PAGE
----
Ismene Venegas

When I was born, we lived on the sea but I was allergic to the sea breeze and forced my family to move to a different neighborhood. Both of my parents worked and my mother performed miracles to have food on the table. So, early on, the children earned rights and responsibilities so that they could help out in the kitchen. My right would be to skateboard in the neighborhood cul-de-sac and my responsibility would be to help my mom in the kitchen. Regardless of how progressive my parents were in some respects, for food, we were a traditional family and the tortillas and the avocado had to be on the table when my father came home for the big meal or it would be distressing for him and for all of us. My first right and responsibility was to skate across the street to the tortilleria to buy the tortillas.

As a young girl, I was a disaster. In the 80s, we had a tough economic time and I lived in a constant angst as to why I didn't have the latest and greatest brands and because so, I had a tough time communicating with my mother. Even in the kitchen, we had a complicated affair. She lied to me by telling me that all the cream-based soups she prepared were made from asparagus which was the only vegetable I would eat. I remember that the first dish I was allowed to prepare was the noodle soup, la sopa de fideo.

When I was eighteen, I was horrible. My parents believed in science and my father worked with UNAM to open feeder schools in Baja. The family was focused on academia and even though I was a good student, I lacked motivation. I ditched a lot and partied a lot. When I had to pick a career at such a young age, I impulsively chose to live in Mexico City and to study mathematics at UNAM. It was such a bad decision. I almost graduated from that horrendous decision but didn't quite make it. I wasn't satisfied as a mathematician and there was a strike at UNAM that helped me change my course. I told my parents that I wanted to come back to Ensenada.

When I was deciding what to do next, I went to the beaches of Guerrero and Oaxaca as a backpacker and began cooking fish in little huts on the beach. When I ran out of money and came back, my father had a stroke in 1999 and I had to help the family and take some responsibility with the demands of my father with his surgery and his recuperation. We didn't know if he would live or die. We didn't know if he would be brain-dead if he did live. It turned out that he had to re-learn how to live at the most fundamental level. Those five months that I tended to my father helped us grow closer until the day he died and the part that I liked the most was cooking for him.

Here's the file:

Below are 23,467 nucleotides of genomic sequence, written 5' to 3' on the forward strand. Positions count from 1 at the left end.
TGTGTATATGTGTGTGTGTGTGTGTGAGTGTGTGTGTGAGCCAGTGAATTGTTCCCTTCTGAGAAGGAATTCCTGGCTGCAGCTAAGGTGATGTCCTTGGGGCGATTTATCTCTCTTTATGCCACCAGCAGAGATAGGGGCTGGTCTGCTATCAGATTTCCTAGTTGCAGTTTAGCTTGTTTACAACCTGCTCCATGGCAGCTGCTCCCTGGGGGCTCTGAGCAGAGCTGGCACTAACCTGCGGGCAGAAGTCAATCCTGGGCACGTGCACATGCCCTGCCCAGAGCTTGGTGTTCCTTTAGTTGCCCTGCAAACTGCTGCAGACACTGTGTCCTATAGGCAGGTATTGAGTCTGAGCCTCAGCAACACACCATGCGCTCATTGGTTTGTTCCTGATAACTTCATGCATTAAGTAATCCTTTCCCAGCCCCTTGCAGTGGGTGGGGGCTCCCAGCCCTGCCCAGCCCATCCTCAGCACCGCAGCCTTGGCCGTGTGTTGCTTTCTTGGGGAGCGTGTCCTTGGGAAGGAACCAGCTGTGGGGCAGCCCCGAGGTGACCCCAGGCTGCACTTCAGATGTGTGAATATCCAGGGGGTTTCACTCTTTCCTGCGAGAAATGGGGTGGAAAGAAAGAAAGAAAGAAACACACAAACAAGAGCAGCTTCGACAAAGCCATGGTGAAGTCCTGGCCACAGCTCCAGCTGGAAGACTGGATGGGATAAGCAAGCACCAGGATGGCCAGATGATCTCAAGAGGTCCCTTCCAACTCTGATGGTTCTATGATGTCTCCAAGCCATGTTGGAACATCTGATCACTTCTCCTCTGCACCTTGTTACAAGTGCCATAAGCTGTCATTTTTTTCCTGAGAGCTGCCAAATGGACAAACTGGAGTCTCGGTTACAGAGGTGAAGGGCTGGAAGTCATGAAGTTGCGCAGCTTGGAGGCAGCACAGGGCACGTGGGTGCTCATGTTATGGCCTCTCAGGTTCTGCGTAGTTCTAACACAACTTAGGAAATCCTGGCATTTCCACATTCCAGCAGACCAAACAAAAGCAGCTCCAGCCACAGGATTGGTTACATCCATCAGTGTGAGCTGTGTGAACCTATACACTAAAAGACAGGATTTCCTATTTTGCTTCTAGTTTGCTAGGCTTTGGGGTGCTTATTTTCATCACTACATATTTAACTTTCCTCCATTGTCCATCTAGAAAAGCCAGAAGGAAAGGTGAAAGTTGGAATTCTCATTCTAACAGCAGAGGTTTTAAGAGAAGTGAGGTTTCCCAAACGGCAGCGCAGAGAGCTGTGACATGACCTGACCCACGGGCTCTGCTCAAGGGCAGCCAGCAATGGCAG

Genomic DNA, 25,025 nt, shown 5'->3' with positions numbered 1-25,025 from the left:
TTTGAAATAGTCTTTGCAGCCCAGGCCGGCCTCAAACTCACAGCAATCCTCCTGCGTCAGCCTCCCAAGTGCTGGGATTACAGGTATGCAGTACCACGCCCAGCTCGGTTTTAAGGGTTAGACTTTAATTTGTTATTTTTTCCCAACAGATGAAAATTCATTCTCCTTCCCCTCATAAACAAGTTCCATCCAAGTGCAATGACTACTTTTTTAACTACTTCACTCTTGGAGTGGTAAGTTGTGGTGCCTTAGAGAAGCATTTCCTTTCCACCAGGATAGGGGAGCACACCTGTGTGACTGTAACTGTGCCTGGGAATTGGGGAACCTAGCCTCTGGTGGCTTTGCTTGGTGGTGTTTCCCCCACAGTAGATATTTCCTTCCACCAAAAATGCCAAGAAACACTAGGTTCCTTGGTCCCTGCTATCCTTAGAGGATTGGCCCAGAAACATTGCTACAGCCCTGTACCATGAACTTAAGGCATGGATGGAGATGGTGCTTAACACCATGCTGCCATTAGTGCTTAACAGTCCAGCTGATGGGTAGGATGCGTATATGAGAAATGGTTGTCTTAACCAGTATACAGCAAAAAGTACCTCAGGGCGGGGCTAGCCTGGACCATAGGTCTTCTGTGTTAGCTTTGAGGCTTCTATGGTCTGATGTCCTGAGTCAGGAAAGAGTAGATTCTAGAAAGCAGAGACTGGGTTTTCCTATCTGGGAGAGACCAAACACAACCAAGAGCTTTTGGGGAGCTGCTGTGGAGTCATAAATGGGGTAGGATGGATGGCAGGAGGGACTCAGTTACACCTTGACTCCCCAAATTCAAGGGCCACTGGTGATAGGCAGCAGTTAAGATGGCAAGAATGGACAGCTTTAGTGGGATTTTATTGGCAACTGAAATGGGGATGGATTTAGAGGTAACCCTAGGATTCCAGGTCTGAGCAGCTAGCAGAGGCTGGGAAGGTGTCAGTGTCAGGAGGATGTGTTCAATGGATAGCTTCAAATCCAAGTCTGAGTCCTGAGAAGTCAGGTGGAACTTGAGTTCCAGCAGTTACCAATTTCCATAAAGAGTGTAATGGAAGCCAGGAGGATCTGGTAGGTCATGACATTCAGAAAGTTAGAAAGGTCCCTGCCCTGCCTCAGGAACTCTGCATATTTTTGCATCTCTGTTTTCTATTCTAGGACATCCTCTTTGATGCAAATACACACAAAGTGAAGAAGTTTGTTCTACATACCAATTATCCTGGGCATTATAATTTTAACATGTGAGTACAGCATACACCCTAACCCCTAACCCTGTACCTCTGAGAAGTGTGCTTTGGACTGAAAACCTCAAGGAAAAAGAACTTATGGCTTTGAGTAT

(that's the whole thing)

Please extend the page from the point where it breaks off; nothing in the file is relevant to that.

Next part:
When I told my parents that I wanted to become a chef, they cut me off. We moved to Mexico City and I began cooking in Coyoacán working for seventy pesos daily. I'd come home cut, burned and worn out and my parents would question my decision to be killing myself in a hot kitchen. But, I was happy, and a friend of the family got me a scholarship to study at the Claustro Sor Juana in Mexico City. I loved it and now I had the responsibility of matriculating because a family friend was paying for my education.

While I was studying, I worked for Benito Molina and Solange Muris at Manzanilla DF and when I graduated in 2008, I went to work at Laja in Valle de Guadalupe and to finish my thesis on independent wine producers in Baja California. By this time, my mother had partnered with two other women to open a vineyard in Valle de Guadalupe called Tres Mujeres. This is how my life begins in Valle de Guadalupe. Now, I have my own outdoor kitchen called El Pinar (The Pinelot) on the property where my mom has her vineyard and winery.

I don't have children and I haven't really wanted to have children but I do like babysitting and I get along well with children. When my niece was born, I began to get sentimental about the idea of having children but my career is very demanding and although it is not impossible, I think it's really hard to dedicate the necessary time to raising a child. I don't know how I'd do it.